Posts tagged ‘image of God’

October 15, 2017

it is more than slightly frightening to assimilate the notion that God finds us lovable

From Patrick Henry Reardon’s book Reclaiming the Atonement: An Orthodox Theology of Redemption (Volume 1 of 3: The Incarnate Word).

It is difficult, it is bewildering, and it is more than slightly frightening to assimilate the notion that God finds us lovable. It is among the most astounding truths in Holy Scripture. What could God possibly find lovable in us?

Indeed, even some Christians are so bewildered by this idea that they resort to subtleties to parse away its paradox. They may explain, for example, that God, being love, had to do so, even though He finds nothing intrinsically lovable in us. It is taken for granted, in some Christian circles, that God could not possibly find human beings desirable. It is assumed as obvious that there is nothing in us that would attract Him. It is impossible for God to love us for our own sake, we are told, but He does so because of His loving nature. He is forced to love us, as it were, because love is His definition.

Let me suggest that theories like this are difficult to reconcile with what God has told us about Himself—and us. In Holy Scripture He describes Himself as a Bridegroom rejoicing over a bride, who is the apple of His eye. He speaks of Himself as a Father who celebrates the return of a faithless son, in whom He recognizes His own image. Surely, these are the teachings that justify that beautiful adjective by which Holy Church addresses God: philanthropos.

When the Church calls God the “lover of mankind,” She affirms an important truth about the human race: God finds man attractive.

…Even the souls in hell are the object of His relentless affection, because they are formed in His image, the same image He saw on the day His hands gave them shape.

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August 12, 2013

beautiful madness called laughter

From The Everlasting Man by G. K. Chesterton:

It means that somehow or other a new thing had appeared in the cavernous night of nature, a mind that is like a mirror. It is like a mirror because it is truly a thing of reflection. It is like a mirror because in it alone all the other shapes can be seen like shining shadows in a vision. Above all, it is like a mirror because it is the only thing of its kind. Other things may resemble it or resemble each other in various ways; other things may excel it or excel each other in various ways; just as in the furniture of a room a table may be round like a mirror or a cupboard may be larger than a mirror. But the mirror is the only thing that can contain them all. Man is the microcosm; man is the measure of all things; man is the image of God.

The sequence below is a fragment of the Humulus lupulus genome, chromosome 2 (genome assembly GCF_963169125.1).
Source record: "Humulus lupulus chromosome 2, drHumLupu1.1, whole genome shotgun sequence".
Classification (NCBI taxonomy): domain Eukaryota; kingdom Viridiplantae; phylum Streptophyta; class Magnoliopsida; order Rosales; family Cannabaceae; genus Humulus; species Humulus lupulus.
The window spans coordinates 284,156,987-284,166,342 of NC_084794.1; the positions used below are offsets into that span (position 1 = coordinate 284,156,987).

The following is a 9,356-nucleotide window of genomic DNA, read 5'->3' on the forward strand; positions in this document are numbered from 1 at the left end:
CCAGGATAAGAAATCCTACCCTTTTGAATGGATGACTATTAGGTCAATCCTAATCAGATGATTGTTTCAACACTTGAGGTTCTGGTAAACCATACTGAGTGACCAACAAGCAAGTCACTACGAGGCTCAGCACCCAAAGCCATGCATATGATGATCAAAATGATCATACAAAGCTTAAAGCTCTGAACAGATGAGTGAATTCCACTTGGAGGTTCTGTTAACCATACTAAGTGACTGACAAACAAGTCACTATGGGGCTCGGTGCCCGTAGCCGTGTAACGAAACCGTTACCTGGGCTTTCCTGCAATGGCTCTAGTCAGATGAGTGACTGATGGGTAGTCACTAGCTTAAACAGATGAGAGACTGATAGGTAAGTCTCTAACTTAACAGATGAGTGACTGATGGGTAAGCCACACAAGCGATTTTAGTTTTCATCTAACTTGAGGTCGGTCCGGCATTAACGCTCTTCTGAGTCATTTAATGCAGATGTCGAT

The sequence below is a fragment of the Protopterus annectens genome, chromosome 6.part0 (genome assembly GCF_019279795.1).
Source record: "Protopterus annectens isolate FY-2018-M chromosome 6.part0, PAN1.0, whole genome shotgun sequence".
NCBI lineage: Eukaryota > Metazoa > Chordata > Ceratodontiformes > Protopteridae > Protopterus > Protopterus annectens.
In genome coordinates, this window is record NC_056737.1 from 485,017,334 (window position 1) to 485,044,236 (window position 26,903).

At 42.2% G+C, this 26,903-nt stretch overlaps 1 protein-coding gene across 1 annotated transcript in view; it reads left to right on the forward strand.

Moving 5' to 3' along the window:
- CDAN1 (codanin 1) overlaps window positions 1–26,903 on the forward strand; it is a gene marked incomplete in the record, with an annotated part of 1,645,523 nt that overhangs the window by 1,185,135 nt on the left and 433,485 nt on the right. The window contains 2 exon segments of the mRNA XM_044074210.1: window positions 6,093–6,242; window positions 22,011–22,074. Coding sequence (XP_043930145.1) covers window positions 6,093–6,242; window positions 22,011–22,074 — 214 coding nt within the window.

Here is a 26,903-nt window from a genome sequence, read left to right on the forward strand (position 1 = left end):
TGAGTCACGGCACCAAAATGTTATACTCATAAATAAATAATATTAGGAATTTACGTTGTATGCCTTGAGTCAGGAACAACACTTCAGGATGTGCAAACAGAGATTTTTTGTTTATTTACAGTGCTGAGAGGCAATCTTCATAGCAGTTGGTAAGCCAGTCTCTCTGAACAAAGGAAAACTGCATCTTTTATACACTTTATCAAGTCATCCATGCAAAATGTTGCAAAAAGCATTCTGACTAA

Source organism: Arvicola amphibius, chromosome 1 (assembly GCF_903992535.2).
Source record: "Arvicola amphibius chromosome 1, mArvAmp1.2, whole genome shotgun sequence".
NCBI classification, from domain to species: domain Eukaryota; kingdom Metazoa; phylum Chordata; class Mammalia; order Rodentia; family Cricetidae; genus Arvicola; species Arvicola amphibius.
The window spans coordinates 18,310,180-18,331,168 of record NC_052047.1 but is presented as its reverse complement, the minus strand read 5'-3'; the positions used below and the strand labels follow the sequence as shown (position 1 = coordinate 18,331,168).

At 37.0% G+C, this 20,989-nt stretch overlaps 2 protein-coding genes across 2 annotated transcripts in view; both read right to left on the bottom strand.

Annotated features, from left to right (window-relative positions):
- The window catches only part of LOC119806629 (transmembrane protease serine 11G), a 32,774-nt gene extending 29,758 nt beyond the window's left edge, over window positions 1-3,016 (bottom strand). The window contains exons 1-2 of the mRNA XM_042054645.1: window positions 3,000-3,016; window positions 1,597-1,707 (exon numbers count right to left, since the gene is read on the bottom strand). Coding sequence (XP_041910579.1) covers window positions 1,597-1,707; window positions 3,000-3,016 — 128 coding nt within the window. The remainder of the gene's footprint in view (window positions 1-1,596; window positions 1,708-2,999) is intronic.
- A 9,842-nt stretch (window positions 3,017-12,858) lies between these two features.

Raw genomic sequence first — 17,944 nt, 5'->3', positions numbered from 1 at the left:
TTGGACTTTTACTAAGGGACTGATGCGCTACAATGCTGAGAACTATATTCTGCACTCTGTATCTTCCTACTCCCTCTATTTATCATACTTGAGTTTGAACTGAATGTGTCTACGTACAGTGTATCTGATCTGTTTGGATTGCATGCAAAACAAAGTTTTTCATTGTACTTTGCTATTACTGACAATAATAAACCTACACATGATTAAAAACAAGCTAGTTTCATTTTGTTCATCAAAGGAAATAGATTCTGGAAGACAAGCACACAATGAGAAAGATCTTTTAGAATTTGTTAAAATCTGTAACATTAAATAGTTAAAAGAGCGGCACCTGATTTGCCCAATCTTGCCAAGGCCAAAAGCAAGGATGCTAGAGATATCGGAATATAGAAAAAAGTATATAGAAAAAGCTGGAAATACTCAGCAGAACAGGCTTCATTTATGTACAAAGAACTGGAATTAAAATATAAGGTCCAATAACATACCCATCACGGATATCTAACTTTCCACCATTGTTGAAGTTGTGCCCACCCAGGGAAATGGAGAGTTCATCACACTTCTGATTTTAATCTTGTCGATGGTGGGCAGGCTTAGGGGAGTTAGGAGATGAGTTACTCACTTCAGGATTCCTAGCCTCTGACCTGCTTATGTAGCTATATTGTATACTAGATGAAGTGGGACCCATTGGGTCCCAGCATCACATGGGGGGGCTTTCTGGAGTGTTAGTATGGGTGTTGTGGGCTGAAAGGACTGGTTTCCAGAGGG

…Alone among the animals, he is shaken with the beautiful madness called laughter; as if he had caught sight of some secret in the very shape of the universe hidden from the universe itself.

January 3, 2012

experienced through our bodies

In The Four Loves, [Lewis] writes, “We were made for God. Only by being in some respect like him, only by being a manifestation of his beauty and lovingkindness and wisdom and goodness, has any earthly beloved ever excited our love.” That clearly is the Augustinian wisdom: “Thou has made us for thyself, and therefore our hearts are restless until they rest in thee.” But then Lewis goes on to correct Augustine’s definition of evil as loving creatures too much, writing that it is not that we have loved them too much, but that we did not quite understand what we were loving. When we see the face of God, we will know that we have always known it. In A Grief Observed, Lewis says of his wife’s beauty, “Of her, and of every created thing I praise, I should say, ‘In some way, in its unique way, it is like him who made it.'”

…The beauty of God is even experienced through our bodies. Save for the body, one whole realm of God’s glory, all that we receive through the senses, would go unpraised, for the beasts cannot appreciate it, and the angels are pure intelligences. The beauty of nature is a secret that God has shared with us alone, Lewis wrote. That may be one of the reasons why we were made, and why the resurrection of the body is so important.

…As Lewis says in that little mystical masterpiece called the “Heaven” chapter in The Problem of Pain[,] each of the redeemed shall forever know and praise some one aspect of the divine beauty better than any other creature can. Why else were individuals created, but that God, loving all infinitely, should love each differently? … For doubtless the continually successful, yet never completed, attempt by each soul to communicate its unique vision of God to all others (and that by means whereof earthly art and philosophy are but clumsy imitations) is also among the ends for which the individual was created.

From C. S. Lewis as Philosopher: Truth, Goodness and Beauty (Baggett et al) in the essay “Lewis’s Philosophy of Truth, Goodness and Beauty” by Peter Kreeft.

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